Why You Should Be Wary of Prescription Drug Ads on TV

In 1997, the Food and Drug Administration permitted prescription drug companies to start publicizing their products directly to consumers in television advertisements. Compelled by the persuasive spots, patients petitioned their physicians for drugs to alleviate mood disorders, cardiovascular issues, and various other chronic conditions. But two studies released this year both came to a sobering conclusion about this direct-to-consumer approach: While advertising is persuasive by nature, drug spots may actually be misleading.

In a report published in the Journal of General Internal Medicine, researchers at Yale University looked at 97 drug ads that aired on television in 2015 and the first half of 2016. Most were targeted to people with arthritis, diabetes, and other ailments that require continuous care. None of them offered objective information about the potential risks of the drugs; the focus was instead on relative improvement in quality of life. In 13 percent of the ads, the drug companies suggested that various diabetes medications could be used off-label to reduce weight or lower blood pressure, a violation of FDA policy.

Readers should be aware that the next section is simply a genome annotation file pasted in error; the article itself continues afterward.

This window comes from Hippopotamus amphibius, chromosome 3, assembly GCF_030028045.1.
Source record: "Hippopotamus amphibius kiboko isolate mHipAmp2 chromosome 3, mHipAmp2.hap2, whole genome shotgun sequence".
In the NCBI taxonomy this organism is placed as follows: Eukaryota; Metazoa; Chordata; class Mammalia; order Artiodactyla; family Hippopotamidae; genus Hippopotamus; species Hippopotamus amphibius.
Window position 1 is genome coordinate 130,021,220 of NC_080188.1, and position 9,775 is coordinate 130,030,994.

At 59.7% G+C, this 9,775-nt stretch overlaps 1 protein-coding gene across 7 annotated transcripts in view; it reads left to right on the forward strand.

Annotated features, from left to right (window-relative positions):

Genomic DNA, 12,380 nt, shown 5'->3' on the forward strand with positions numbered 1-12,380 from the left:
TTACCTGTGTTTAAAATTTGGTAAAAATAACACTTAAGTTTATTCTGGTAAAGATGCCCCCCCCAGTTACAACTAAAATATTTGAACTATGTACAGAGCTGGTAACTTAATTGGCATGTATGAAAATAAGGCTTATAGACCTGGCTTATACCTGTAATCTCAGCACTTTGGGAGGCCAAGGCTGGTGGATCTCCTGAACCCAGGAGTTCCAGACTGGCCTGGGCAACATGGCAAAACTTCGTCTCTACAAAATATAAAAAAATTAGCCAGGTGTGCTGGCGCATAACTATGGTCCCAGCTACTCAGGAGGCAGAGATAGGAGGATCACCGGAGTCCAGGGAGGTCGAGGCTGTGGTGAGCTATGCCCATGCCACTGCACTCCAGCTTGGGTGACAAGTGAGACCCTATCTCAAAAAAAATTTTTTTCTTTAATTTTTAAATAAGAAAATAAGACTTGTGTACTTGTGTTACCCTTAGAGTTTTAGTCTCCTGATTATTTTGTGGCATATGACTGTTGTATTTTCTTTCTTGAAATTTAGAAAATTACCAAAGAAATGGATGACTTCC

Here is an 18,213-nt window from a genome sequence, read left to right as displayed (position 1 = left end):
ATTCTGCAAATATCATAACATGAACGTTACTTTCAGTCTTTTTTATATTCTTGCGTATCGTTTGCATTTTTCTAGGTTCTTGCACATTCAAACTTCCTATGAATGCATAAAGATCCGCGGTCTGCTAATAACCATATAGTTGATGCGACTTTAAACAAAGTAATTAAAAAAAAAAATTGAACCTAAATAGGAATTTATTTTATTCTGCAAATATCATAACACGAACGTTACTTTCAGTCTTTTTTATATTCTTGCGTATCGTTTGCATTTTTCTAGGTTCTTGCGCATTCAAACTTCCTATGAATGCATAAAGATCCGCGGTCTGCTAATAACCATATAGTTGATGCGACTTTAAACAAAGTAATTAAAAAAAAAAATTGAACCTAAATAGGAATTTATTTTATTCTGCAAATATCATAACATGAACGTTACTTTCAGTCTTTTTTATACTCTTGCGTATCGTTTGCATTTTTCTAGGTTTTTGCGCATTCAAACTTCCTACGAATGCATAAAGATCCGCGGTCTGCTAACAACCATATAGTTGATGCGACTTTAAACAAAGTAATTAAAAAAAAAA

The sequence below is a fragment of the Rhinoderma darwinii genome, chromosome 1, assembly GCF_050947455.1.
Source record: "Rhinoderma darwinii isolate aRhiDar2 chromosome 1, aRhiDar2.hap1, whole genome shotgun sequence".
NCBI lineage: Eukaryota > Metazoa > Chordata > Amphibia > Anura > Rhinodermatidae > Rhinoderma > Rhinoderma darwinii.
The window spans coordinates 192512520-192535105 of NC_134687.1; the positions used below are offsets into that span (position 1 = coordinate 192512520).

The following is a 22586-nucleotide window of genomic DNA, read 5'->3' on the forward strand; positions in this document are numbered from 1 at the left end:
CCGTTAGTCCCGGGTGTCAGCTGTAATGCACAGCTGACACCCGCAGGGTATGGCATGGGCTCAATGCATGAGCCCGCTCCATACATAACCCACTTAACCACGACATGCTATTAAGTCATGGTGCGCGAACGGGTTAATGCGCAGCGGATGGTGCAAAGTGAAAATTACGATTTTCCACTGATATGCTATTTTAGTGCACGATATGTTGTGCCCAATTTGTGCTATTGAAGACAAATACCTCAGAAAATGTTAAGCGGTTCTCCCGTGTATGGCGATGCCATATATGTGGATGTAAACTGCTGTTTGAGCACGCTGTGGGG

The spots also emphasized positive results of clinical trials. These efficacy statements dominated the narrative, with statements like “most people using [the drug] saw 75 percent clearer skin,” or “my doctor said [the drug] helps my bones get stronger.” The Yale study concluded that these and similar claims were potentially misleading and difficult to analyze objectively.

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